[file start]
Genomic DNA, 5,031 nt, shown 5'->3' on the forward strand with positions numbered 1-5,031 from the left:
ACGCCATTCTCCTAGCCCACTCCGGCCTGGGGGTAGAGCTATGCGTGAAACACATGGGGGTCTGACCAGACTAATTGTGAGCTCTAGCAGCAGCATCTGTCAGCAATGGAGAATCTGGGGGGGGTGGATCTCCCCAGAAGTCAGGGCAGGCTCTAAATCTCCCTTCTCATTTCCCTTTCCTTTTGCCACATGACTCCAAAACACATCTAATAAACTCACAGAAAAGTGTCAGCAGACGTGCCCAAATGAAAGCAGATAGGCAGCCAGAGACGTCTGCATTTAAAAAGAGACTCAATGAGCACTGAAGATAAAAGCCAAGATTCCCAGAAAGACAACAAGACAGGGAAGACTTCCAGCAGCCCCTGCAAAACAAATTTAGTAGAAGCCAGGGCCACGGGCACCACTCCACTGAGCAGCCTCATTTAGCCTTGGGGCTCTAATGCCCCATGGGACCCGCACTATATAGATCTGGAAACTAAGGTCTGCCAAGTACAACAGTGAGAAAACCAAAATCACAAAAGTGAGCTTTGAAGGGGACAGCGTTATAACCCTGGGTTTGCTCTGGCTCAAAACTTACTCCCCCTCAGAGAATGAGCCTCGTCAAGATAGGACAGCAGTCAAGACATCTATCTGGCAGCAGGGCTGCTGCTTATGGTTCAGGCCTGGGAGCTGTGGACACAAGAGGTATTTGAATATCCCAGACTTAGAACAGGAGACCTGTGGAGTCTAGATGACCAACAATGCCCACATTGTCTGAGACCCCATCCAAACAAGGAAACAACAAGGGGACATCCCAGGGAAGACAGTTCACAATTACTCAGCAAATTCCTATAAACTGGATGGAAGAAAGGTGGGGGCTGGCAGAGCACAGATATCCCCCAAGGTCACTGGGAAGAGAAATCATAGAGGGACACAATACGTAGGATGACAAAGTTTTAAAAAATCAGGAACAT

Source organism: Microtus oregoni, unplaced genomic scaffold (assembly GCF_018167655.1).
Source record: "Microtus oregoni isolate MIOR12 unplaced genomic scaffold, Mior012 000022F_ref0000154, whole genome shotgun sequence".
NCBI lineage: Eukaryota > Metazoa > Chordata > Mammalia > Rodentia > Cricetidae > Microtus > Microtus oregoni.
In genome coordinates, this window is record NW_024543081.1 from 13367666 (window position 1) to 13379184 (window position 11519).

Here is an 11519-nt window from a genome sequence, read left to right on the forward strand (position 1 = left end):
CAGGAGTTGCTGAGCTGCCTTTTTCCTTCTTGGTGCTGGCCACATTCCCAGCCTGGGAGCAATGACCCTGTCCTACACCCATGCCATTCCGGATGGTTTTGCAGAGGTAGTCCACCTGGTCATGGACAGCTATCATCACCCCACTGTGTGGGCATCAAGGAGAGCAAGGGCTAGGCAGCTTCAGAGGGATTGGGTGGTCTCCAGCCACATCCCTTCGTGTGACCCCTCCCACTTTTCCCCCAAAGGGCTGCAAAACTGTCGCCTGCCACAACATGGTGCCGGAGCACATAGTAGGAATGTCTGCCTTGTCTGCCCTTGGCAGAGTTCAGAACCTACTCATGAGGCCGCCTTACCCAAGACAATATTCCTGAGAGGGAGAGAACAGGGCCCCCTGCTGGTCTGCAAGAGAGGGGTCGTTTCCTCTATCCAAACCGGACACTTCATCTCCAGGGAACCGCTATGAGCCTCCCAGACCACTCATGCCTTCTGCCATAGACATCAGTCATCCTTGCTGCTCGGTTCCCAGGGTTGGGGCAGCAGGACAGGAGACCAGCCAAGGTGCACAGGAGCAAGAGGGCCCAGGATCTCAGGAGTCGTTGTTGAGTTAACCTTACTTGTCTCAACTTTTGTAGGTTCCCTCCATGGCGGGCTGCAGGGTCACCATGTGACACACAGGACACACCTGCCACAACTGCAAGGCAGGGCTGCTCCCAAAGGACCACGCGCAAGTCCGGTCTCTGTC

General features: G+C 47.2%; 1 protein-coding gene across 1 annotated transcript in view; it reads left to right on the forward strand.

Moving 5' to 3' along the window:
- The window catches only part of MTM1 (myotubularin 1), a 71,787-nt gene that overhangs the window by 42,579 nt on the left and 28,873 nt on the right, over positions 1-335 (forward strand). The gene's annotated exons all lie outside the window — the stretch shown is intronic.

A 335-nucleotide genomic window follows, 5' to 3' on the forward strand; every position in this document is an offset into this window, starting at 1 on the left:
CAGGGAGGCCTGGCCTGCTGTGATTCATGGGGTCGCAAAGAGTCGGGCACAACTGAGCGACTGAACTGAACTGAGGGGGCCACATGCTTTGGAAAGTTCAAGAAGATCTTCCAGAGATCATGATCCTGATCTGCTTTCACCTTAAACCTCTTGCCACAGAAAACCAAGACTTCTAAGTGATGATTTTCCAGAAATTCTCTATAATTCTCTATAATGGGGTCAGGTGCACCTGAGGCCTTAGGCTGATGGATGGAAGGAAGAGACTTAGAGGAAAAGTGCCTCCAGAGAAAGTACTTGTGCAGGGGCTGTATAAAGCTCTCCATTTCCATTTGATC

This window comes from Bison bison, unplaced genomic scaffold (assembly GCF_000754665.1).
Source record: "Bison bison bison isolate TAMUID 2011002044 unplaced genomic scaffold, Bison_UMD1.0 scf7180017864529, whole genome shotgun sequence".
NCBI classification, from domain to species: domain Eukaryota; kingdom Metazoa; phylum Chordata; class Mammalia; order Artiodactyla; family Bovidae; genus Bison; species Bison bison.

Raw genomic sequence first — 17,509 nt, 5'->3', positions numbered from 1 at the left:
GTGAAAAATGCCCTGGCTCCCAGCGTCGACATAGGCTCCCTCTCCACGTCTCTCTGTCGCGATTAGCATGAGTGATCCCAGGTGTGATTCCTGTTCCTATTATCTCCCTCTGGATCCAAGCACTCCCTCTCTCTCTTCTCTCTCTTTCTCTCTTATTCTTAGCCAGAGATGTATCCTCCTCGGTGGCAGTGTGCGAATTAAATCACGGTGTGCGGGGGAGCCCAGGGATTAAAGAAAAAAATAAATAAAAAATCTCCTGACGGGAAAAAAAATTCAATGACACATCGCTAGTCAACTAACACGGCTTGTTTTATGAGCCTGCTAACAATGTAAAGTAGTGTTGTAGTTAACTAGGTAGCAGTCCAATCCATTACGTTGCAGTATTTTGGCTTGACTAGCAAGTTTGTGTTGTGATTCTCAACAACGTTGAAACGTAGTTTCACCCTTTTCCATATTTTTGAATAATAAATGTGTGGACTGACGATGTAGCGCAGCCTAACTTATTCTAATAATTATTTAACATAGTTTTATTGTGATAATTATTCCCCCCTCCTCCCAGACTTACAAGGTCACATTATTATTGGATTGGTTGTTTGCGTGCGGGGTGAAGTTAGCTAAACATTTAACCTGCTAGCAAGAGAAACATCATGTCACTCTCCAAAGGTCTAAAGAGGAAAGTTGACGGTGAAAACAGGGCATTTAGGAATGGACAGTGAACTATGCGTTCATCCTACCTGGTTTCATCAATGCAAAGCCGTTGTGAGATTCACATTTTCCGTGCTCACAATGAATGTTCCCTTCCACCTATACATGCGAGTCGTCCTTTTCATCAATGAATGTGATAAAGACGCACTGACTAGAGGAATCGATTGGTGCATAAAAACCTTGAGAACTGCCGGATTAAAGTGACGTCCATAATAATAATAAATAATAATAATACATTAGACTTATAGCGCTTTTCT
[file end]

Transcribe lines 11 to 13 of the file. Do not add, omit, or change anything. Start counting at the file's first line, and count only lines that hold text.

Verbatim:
- The window catches only part of MTM1 (myotubularin 1), a 71,787-nt gene that overhangs the window by 42,579 nt on the left and 28,873 nt on the right, over positions 1-335 (forward strand). The gene's annotated exons all lie outside the window — the stretch shown is intronic.

A 335-nucleotide genomic window follows, 5' to 3' on the forward strand; every position in this document is an offset into this window, starting at 1 on the left:
CAGGGAGGCCTGGCCTGCTGTGATTCATGGGGTCGCAAAGAGTCGGGCACAACTGAGCGACTGAACTGAACTGAGGGGGCCACATGCTTTGGAAAGTTCAAGAAGATCTTCCAGAGATCATGATCCTGATCTGCTTTCACCTTAAACCTCTTGCCACAGAAAACCAAGACTTCTAAGTGATGATTTTCCAGAAATTCTCTATAATTCTCTATAATGGGGTCAGGTGCACCTGAGGCCTTAGGCTGATGGATGGAAGGAAGAGACTTAGAGGAAAAGTGCCTCCAGAGAAAGTACTTGTGCAGGGGCTGTATAAAGCTCTCCATTTCCATTTGATC